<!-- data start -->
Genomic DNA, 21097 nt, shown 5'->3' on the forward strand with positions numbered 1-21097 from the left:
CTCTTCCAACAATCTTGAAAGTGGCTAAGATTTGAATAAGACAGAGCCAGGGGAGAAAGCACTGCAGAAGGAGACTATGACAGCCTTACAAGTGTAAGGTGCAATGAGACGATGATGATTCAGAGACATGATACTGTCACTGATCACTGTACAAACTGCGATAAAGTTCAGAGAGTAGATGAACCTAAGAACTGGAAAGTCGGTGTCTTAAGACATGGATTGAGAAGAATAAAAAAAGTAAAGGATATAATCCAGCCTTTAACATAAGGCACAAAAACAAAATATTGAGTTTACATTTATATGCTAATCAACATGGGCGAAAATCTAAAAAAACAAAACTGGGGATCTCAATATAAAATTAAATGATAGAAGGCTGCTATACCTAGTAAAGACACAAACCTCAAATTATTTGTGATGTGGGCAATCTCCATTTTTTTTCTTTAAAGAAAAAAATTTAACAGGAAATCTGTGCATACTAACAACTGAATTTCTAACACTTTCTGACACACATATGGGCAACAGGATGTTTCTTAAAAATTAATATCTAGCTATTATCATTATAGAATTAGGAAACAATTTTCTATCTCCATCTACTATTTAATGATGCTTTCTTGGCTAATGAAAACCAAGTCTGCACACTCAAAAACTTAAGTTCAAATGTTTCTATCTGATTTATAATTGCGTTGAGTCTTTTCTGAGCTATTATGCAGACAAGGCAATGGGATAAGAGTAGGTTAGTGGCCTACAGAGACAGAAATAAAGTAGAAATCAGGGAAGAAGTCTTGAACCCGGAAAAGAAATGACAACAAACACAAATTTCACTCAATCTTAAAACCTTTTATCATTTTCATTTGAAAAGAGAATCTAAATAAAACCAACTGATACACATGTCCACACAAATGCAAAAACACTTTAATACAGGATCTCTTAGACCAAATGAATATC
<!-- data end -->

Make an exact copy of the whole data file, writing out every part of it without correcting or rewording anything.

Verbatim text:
Genomic DNA, 21097 nt, shown 5'->3' on the forward strand with positions numbered 1-21097 from the left:
CTCTTCCAACAATCTTGAAAGTGGCTAAGATTTGAATAAGACAGAGCCAGGGGAGAAAGCACTGCAGAAGGAGACTATGACAGCCTTACAAGTGTAAGGTGCAATGAGACGATGATGATTCAGAGACATGATACTGTCACTGATCACTGTACAAACTGCGATAAAGTTCAGAGAGTAGATGAACCTAAGAACTGGAAAGTCGGTGTCTTAAGACATGGATTGAGAAGAATAAAAAAAGTAAAGGATATAATCCAGCCTTTAACATAAGGCACAAAAACAAAATATTGAGTTTACATTTATATGCTAATCAACATGGGCGAAAATCTAAAAAAACAAAACTGGGGATCTCAATATAAAATTAAATGATAGAAGGCTGCTATACCTAGTAAAGACACAAACCTCAAATTATTTGTGATGTGGGCAATCTCCATTTTTTTTCTTTAAAGAAAAAAATTTAACAGGAAATCTGTGCATACTAACAACTGAATTTCTAACACTTTCTGACACACATATGGGCAACAGGATGTTTCTTAAAAATTAATATCTAGCTATTATCATTATAGAATTAGGAAACAATTTTCTATCTCCATCTACTATTTAATGATGCTTTCTTGGCTAATGAAAACCAAGTCTGCACACTCAAAAACTTAAGTTCAAATGTTTCTATCTGATTTATAATTGCGTTGAGTCTTTTCTGAGCTATTATGCAGACAAGGCAATGGGATAAGAGTAGGTTAGTGGCCTACAGAGACAGAAATAAAGTAGAAATCAGGGAAGAAGTCTTGAACCCGGAAAAGAAATGACAACAAACACAAATTTCACTCAATCTTAAAACCTTTTATCATTTTCATTTGAAAAGAGAATCTAAATAAAACCAACTGATACACATGTCCACACAAATGCAAAAACACTTTAATACAGGATCTCTTAGACCAAATGAATATC